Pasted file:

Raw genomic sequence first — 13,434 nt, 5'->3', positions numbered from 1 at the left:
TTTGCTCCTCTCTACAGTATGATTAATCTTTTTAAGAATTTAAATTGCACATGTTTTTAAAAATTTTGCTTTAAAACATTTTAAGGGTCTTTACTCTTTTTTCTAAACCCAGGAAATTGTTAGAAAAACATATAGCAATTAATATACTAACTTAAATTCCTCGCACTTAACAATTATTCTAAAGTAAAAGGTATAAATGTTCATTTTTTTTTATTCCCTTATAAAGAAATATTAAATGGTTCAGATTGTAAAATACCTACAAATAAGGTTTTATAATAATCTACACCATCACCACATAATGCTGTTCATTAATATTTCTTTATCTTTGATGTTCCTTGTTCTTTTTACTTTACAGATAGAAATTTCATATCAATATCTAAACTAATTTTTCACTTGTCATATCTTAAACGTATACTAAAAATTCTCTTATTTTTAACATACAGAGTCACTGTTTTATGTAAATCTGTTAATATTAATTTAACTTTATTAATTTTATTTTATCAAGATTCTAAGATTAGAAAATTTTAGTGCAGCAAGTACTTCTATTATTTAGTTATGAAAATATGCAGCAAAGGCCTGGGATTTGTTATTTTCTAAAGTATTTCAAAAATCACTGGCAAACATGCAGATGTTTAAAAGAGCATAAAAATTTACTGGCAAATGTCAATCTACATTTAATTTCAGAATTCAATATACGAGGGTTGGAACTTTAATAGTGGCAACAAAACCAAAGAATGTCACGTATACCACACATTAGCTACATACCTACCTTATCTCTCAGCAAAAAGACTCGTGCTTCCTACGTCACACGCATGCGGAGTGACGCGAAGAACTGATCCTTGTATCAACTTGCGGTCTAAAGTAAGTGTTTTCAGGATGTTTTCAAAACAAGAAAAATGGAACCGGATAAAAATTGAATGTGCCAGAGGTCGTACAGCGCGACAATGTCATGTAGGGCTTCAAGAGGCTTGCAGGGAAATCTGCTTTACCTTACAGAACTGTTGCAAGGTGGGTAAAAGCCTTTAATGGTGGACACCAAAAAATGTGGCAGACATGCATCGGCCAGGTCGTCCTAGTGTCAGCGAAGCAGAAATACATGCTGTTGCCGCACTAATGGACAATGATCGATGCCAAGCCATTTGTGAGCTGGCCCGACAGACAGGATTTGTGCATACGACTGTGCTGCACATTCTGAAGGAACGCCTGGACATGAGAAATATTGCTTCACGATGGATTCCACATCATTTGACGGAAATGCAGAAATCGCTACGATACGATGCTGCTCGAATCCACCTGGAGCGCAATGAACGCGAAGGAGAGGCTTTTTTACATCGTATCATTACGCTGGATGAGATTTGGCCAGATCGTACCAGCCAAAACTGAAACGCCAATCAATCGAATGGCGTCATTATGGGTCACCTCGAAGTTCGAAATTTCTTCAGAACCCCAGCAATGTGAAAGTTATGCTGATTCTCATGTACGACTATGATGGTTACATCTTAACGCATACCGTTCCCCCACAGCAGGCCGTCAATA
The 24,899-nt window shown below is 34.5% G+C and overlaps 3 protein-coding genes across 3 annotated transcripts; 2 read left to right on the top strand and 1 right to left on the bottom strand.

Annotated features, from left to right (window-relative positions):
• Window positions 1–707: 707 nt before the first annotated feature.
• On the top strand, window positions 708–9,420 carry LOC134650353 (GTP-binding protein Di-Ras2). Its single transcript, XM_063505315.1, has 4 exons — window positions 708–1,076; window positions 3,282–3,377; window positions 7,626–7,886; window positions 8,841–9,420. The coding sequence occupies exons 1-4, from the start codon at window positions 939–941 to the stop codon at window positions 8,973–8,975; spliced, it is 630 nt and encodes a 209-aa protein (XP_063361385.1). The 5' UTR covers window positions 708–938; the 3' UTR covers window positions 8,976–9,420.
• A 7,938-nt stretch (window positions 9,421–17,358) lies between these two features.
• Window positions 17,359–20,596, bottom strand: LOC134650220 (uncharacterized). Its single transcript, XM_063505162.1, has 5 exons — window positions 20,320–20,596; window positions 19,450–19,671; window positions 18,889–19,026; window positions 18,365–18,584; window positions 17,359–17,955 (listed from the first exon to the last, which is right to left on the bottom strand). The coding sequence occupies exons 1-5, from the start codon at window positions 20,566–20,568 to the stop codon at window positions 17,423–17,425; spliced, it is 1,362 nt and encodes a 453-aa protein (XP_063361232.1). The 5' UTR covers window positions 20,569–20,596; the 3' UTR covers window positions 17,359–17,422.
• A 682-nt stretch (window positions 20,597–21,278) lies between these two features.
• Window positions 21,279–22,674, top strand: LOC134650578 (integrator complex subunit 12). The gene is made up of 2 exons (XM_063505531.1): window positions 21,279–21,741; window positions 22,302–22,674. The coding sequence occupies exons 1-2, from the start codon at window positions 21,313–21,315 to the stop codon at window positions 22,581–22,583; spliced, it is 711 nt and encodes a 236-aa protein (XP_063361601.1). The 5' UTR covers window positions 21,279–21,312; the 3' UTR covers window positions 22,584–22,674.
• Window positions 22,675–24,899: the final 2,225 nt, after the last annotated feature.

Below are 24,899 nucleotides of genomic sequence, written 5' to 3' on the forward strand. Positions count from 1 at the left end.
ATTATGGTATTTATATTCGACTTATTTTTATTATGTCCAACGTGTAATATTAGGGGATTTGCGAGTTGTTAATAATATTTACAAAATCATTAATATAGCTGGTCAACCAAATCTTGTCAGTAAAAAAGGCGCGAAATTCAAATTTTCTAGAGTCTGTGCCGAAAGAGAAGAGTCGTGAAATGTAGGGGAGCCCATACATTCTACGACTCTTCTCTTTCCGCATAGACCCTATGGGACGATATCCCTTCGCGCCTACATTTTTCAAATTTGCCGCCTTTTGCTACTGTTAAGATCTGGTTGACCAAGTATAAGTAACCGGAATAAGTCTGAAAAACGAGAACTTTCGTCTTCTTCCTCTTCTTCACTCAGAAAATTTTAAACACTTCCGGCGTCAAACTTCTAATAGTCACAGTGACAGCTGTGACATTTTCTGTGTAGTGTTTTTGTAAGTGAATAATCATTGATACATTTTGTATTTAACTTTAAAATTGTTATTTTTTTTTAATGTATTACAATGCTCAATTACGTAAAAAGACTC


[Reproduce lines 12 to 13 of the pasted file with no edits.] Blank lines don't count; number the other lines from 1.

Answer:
Below are 24,899 nucleotides of genomic sequence, written 5' to 3' on the forward strand. Positions count from 1 at the left end.
ATTATGGTATTTATATTCGACTTATTTTTATTATGTCCAACGTGTAATATTAGGGGATTTGCGAGTTGTTAATAATATTTACAAAATCATTAATATAGCTGGTCAACCAAATCTTGTCAGTAAAAAAGGCGCGAAATTCAAATTTTCTAGAGTCTGTGCCGAAAGAGAAGAGTCGTGAAATGTAGGGGAGCCCATACATTCTACGACTCTTCTCTTTCCGCATAGACCCTATGGGACGATATCCCTTCGCGCCTACATTTTTCAAATTTGCCGCCTTTTGCTACTGTTAAGATCTGGTTGACCAAGTATAAGTAACCGGAATAAGTCTGAAAAACGAGAACTTTCGTCTTCTTCCTCTTCTTCACTCAGAAAATTTTAAACACTTCCGGCGTCAAACTTCTAATAGTCACAGTGACAGCTGTGACATTTTCTGTGTAGTGTTTTTGTAAGTGAATAATCATTGATACATTTTGTATTTAACTTTAAAATTGTTATTTTTTTTTAATGTATTACAATGCTCAATTACGTAAAAAGACTC